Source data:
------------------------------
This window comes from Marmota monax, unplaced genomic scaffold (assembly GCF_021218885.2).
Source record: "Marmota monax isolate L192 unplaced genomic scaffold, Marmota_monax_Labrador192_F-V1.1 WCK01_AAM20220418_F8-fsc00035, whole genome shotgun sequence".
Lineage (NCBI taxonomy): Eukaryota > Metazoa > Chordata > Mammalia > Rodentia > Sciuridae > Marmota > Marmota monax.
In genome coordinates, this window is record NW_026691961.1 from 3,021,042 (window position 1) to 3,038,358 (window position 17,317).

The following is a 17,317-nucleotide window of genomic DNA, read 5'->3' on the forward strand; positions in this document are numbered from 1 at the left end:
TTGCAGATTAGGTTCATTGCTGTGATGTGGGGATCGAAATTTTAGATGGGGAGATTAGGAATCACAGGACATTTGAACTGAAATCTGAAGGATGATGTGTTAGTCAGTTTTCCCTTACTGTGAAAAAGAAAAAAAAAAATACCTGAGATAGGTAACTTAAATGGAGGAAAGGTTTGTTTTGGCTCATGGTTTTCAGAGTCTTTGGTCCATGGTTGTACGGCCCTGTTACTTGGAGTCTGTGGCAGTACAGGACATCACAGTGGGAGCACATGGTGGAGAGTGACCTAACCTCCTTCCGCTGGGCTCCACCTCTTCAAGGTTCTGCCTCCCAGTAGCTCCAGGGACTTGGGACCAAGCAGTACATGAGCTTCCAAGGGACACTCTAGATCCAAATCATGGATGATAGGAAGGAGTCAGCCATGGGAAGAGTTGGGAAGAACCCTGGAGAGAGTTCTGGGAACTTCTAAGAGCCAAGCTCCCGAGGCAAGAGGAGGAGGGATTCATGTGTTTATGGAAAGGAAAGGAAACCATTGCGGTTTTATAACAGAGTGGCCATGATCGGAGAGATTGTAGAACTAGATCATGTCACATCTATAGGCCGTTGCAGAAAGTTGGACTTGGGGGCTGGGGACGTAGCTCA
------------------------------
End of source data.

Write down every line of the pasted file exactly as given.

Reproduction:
This window comes from Marmota monax, unplaced genomic scaffold (assembly GCF_021218885.2).
Source record: "Marmota monax isolate L192 unplaced genomic scaffold, Marmota_monax_Labrador192_F-V1.1 WCK01_AAM20220418_F8-fsc00035, whole genome shotgun sequence".
Lineage (NCBI taxonomy): Eukaryota > Metazoa > Chordata > Mammalia > Rodentia > Sciuridae > Marmota > Marmota monax.
In genome coordinates, this window is record NW_026691961.1 from 3,021,042 (window position 1) to 3,038,358 (window position 17,317).

The following is a 17,317-nucleotide window of genomic DNA, read 5'->3' on the forward strand; positions in this document are numbered from 1 at the left end:
TTGCAGATTAGGTTCATTGCTGTGATGTGGGGATCGAAATTTTAGATGGGGAGATTAGGAATCACAGGACATTTGAACTGAAATCTGAAGGATGATGTGTTAGTCAGTTTTCCCTTACTGTGAAAAAGAAAAAAAAAAATACCTGAGATAGGTAACTTAAATGGAGGAAAGGTTTGTTTTGGCTCATGGTTTTCAGAGTCTTTGGTCCATGGTTGTACGGCCCTGTTACTTGGAGTCTGTGGCAGTACAGGACATCACAGTGGGAGCACATGGTGGAGAGTGACCTAACCTCCTTCCGCTGGGCTCCACCTCTTCAAGGTTCTGCCTCCCAGTAGCTCCAGGGACTTGGGACCAAGCAGTACATGAGCTTCCAAGGGACACTCTAGATCCAAATCATGGATGATAGGAAGGAGTCAGCCATGGGAAGAGTTGGGAAGAACCCTGGAGAGAGTTCTGGGAACTTCTAAGAGCCAAGCTCCCGAGGCAAGAGGAGGAGGGATTCATGTGTTTATGGAAAGGAAAGGAAACCATTGCGGTTTTATAACAGAGTGGCCATGATCGGAGAGATTGTAGAACTAGATCATGTCACATCTATAGGCCGTTGCAGAAAGTTGGACTTGGGGGCTGGGGACGTAGCTCA